1996 AHSME Problems/Problem 29

Revision as of 20:19, 20 August 2011 by Talkinaway (talk | contribs) (Solution)

Problem

If $n$ is a positive integer such that $2n$ has $28$ positive divisors and $3n$ has $30$ positive divisors, then how many positive divisors does $6n$ have?

$\text{(A)}\ 32\qquad\text{(B)}\ 34\qquad\text{(C)}\ 35\qquad\text{(D)}\ 36\qquad\text{(E)}\ 38$

Solution

Working with the second part of the problem first, we know that $3n$ has $30$ divisors. We try to find the various possible prime factorizations of $3n$ by splitting $30$ into various products of $1, 2$ or $3$ integers.

$30 \rightarrow p^{29}$

$2 \cdot 15 \rightarrow pq^{14}$

$3\cdot 10 \rightarrow p^2q^9$

$5\cdot 6 \rightrarrow p^4q^5$ (Error compiling LaTeX. ! Undefined control sequence.)

$2\cdot 3\cdot 5 \rightarrow pq^2r^4$

The variables $p, q, r$ are different prime factors, and one of them must be $3$. We now try to count the factors of $2n$, to see which prime factorization is correct and has $28$ factors.

In the first case, $p=3$ is the only possibility. This gives $2n = 2\cdot p^{28}$, which has $2\cdot {29}$ factors, which is way too many.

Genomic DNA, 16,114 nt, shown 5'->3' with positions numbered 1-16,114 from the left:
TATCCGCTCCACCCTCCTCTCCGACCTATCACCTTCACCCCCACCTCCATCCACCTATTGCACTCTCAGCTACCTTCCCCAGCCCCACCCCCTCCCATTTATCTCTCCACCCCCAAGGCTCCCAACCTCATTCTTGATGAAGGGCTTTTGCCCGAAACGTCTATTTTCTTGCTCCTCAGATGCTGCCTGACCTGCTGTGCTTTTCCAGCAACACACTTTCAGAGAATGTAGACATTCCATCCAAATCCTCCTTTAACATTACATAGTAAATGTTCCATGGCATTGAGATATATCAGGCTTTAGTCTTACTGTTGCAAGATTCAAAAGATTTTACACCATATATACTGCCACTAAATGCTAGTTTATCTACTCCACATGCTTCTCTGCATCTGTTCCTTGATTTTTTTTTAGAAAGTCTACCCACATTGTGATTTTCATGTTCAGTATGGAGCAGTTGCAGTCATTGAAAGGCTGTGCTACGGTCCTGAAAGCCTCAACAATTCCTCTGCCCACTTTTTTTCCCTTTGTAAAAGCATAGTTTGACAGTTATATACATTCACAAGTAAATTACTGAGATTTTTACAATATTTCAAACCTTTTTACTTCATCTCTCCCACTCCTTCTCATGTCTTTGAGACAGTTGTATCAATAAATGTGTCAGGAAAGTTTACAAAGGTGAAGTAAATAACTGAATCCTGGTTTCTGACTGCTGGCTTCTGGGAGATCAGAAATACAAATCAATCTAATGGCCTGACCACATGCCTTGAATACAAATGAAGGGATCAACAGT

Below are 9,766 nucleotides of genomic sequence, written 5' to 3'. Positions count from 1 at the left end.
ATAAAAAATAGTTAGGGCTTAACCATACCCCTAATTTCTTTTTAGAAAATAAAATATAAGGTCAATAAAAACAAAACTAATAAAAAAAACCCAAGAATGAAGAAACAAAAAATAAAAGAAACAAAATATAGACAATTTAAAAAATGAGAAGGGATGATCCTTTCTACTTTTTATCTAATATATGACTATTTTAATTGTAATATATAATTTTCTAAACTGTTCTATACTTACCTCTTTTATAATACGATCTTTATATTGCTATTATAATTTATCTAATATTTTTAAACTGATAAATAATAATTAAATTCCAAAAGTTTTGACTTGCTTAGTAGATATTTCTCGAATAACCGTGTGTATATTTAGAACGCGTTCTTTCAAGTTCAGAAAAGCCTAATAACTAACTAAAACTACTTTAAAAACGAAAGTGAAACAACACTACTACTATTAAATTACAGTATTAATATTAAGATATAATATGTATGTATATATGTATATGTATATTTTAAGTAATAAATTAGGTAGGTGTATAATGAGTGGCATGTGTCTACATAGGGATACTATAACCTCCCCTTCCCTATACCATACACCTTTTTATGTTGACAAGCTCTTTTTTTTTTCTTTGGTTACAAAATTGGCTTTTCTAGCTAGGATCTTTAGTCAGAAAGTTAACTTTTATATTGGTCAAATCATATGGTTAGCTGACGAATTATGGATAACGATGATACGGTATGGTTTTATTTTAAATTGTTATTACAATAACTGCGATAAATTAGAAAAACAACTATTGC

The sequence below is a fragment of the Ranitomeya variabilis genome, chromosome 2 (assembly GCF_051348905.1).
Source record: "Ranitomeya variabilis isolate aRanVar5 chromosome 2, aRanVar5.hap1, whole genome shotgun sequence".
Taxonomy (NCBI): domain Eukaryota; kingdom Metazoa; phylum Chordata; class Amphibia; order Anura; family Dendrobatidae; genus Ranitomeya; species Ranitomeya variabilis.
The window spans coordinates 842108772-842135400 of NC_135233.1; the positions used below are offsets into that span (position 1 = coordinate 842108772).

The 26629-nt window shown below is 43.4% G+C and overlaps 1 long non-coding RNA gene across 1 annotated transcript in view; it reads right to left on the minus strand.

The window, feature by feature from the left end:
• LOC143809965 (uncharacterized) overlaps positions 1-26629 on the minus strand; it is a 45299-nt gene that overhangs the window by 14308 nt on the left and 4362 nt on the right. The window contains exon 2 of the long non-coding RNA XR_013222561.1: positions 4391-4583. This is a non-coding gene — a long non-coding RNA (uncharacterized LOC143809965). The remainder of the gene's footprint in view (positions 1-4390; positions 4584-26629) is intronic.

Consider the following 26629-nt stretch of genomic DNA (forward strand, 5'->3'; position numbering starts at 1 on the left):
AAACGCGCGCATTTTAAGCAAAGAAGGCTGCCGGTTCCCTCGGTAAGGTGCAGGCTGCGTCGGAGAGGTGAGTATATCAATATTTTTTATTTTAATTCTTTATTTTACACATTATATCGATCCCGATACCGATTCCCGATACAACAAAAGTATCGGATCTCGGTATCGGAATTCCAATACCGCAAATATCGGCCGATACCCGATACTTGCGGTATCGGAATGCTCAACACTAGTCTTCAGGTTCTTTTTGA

In the second case, $p=3$ gives $2n = 2q^{14}$. If $q=2$, then there are $16$ factors, while if $q\neq 2$, there are $2\cdot 15 = 30$ factors.

In the second case, $q=3$ gives $2n = 2p3^{13}$. If $p=2$, then there are $3\cdot 13$ factors, while if $p\neq 2$, there are $2\cdot 2 \cdot 13$ factors.

In the third case, $p=3$ gives $2n = 2\cdot 3\cdot q^9$. If $q=2$, then there are $11\cdot 2 = 22$ factors, while if $q \neq 2$, there are $2\cdot 2\cdot 10$ factors.

In the third case, $q=3$ gives $2n = 2\cdot p^2\cdot 3^8$. If $p=2$, then there are $4\cdot 9$ factors, while if $p \neq 2$, there are $2\cdot 3\cdot 9$ factors.

In the fourth case, $p=3$ gives $2n = 2\cdot 3^3\cdot q^5$. If $q=2$, then there ar $7\cdot 4= 28$ factors. This is the factorization we want.

Thus, $3n = 3^4 \cdot 2^5$, which has $5\cdot 6 = 30$ factors, and $2n = 3^3 \cdot 2^6$, which has $4\cdot 7 = 28$ factors.

In this case, $6n = 3^4\cdot 2^6$, which has $5\cdot 7 = 35$ factors, and the answer is $\boxed{C}$

See also

1996 AHSME (ProblemsAnswer KeyResources)
Preceded by
Problem 28
Followed by
Problem 30
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